Homesteading done right: Chicken droppings composting guide

Due to its high levels of nutrients such as phosphorus, potassium, and nitrogen, chicken manure is one of the best fertilizers available to backyard gardeners. Chicken scat can bring life back to soil that has been depleted through the years. The main concern however is making sure that you turn it into compost before adding it to your fruits, vegetables, and flowers. Because of the high levels of nitrogen contained in it, raw waste can cause burns to your plants and kill more delicate root systems.

There are several ways to compost chicken manure, using either the hot compost or cold compost methods. Before starting either method, be sure to always follow safe handling guidelines. Always wear gloves as the manure can contain salmonella, E. coli, and other pathogens that can be harmful to humans and animals and remember to wash fruits and vegetables well before eating.

If you choose to go with the cold compost method, add droppings to an already established compost pile, add water and till until it is mixed. Continue to till it every few weeks and it should be complete and ready to use in six to nine months. At that point, it will look like dark soil, with no remnants of the manure or bedding visible. Just add it to your garden and you are good to go!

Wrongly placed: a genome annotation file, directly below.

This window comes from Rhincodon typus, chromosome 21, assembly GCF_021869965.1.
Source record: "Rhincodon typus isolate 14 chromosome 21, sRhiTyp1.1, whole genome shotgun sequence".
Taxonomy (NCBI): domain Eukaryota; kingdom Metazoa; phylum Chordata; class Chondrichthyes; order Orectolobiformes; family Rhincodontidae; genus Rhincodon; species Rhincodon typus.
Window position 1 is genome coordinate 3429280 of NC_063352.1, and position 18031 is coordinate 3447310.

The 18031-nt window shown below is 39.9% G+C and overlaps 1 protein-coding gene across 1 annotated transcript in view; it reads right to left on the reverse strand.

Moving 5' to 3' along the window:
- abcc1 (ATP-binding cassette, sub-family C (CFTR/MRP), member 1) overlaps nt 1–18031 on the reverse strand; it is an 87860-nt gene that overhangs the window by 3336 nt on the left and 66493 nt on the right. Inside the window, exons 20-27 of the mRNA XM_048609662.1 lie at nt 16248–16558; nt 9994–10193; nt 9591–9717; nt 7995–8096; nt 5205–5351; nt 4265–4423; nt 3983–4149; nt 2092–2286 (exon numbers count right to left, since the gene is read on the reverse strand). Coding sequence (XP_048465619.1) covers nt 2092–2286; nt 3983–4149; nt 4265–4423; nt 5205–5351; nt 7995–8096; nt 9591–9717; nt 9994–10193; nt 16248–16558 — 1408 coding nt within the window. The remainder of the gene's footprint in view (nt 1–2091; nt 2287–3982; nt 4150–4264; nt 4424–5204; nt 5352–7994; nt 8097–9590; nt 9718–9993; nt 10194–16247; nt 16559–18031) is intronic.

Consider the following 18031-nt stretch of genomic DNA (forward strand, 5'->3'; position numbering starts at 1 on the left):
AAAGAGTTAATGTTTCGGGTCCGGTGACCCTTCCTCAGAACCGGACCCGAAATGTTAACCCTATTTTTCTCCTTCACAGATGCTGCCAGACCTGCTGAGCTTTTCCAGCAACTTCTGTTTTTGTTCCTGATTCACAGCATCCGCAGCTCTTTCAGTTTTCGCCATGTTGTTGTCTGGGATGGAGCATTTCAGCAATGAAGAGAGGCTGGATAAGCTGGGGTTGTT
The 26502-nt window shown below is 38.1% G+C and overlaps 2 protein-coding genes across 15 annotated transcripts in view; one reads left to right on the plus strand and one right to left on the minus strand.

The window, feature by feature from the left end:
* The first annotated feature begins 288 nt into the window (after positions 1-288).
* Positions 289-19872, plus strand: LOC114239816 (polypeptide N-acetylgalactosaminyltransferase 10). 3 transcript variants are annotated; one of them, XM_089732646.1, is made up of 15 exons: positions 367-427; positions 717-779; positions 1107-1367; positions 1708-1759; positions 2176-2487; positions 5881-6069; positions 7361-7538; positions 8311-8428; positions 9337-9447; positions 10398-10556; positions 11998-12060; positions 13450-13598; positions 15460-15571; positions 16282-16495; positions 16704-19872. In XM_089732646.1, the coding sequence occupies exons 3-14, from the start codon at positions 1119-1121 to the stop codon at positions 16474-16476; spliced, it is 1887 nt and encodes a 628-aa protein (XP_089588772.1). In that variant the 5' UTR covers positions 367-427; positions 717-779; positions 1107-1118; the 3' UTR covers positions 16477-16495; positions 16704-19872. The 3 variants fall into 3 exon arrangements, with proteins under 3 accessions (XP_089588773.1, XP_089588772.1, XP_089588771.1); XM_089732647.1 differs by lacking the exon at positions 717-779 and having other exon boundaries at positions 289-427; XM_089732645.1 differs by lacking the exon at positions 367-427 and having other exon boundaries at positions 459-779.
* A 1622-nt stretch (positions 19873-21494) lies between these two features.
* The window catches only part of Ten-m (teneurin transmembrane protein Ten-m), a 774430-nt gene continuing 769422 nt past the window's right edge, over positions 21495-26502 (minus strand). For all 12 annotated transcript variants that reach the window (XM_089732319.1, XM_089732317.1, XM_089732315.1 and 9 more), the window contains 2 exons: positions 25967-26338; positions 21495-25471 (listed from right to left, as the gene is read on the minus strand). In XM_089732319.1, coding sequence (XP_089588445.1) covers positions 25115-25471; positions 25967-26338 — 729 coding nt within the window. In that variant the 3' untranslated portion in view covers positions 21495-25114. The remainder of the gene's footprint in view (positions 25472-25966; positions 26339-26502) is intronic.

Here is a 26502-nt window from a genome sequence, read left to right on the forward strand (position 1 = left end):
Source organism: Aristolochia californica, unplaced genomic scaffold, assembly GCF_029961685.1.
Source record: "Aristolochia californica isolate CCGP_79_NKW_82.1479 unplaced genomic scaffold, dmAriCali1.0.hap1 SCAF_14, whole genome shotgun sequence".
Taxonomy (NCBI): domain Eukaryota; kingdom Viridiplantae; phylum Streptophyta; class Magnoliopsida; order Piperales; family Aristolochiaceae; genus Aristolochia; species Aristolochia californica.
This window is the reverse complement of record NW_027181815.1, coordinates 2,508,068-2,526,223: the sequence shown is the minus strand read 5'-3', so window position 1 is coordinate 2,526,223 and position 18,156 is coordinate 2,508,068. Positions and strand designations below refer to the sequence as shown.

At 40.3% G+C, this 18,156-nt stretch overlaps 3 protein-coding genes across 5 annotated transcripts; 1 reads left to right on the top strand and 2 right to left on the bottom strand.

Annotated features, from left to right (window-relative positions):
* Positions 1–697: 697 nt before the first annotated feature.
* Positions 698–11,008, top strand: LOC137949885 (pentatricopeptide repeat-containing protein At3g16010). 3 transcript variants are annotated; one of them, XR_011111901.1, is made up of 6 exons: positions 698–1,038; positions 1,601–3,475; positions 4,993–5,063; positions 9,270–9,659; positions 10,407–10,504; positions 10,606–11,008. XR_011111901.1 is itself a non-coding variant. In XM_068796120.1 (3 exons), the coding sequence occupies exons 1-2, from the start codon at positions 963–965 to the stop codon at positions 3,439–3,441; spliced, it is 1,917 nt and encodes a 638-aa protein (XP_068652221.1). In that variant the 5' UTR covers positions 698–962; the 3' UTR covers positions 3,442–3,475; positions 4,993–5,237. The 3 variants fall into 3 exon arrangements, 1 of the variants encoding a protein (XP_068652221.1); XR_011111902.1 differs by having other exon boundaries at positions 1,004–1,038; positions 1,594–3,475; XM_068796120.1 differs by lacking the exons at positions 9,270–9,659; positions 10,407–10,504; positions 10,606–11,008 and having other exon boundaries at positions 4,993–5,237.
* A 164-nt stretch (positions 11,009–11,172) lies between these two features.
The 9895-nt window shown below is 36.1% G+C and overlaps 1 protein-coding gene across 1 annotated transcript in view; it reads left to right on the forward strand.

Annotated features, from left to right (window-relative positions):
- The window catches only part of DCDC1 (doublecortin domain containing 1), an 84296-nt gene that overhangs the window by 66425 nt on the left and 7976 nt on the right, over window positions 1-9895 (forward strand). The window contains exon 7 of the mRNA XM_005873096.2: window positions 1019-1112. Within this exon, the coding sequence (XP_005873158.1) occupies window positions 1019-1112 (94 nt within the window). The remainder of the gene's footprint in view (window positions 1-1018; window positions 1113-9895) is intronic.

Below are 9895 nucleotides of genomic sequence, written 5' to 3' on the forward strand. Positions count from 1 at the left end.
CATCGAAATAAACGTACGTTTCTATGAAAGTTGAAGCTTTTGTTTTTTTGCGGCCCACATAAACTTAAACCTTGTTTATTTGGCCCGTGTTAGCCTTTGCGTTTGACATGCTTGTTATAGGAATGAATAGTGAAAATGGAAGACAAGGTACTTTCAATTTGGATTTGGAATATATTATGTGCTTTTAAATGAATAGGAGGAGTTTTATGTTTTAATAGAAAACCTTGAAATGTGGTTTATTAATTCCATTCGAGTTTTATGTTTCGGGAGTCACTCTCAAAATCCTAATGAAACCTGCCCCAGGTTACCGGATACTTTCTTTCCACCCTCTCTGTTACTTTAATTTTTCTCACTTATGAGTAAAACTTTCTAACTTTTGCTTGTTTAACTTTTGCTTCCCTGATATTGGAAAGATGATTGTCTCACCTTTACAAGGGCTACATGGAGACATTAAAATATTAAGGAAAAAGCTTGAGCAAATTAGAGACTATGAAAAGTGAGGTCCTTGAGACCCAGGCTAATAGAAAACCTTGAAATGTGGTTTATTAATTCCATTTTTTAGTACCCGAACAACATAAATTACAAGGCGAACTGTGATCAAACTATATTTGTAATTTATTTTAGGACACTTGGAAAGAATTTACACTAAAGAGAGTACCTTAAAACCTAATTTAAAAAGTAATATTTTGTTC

If you choose to do the hot compost method, begin as you would the cold method, and cover with a breathable tarp. Using a garden thermometer, check the temp and as it starts dropping, about every four to seven days, till and if needed, add water again. Continue this for a month and the temperature should remain low after the four weeks. Let it sit for another 45-60 days and it will be perfect for your garden.

Chickens can produce up to 45 pounds of waste per year, making it one of the easiest methods to fertilize a self-sustaining garden. Many people find that by adding the waste and bedding to the top layer of the soil after harvesting crops in the summer, it will compost through the autumn and winter and be ready when it is time for spring planting. By saving the parts of the plant that are not used for food or collecting seeds, you can increase the amount of compost and compliment what is made with the chicken droppings and not waste any part of your garden.

Raising chickens has many benefits as every part of the chicken can be used at some point. Eggs are a beneficial part of a diet, and for the omnivores, the chickens themselves can feed a family. In addition to using their droppings as compost, the feathers can also be used to stuff pillows and as upholstery padding. Chickens are one of the best animals to have on a self-sustaining farm because of all of the perks that come from raising them. (Related: The Health Ranger’s guide to raising healthy, happy chickens without antibiotics.)

Backyard chickens can bring life back into your soil and garden and make living off of your own hard work worth it. They are the ultimate compliment to any homesteader that wishes to live off the land and off the grid.

Sources include:






comments powered by Disqus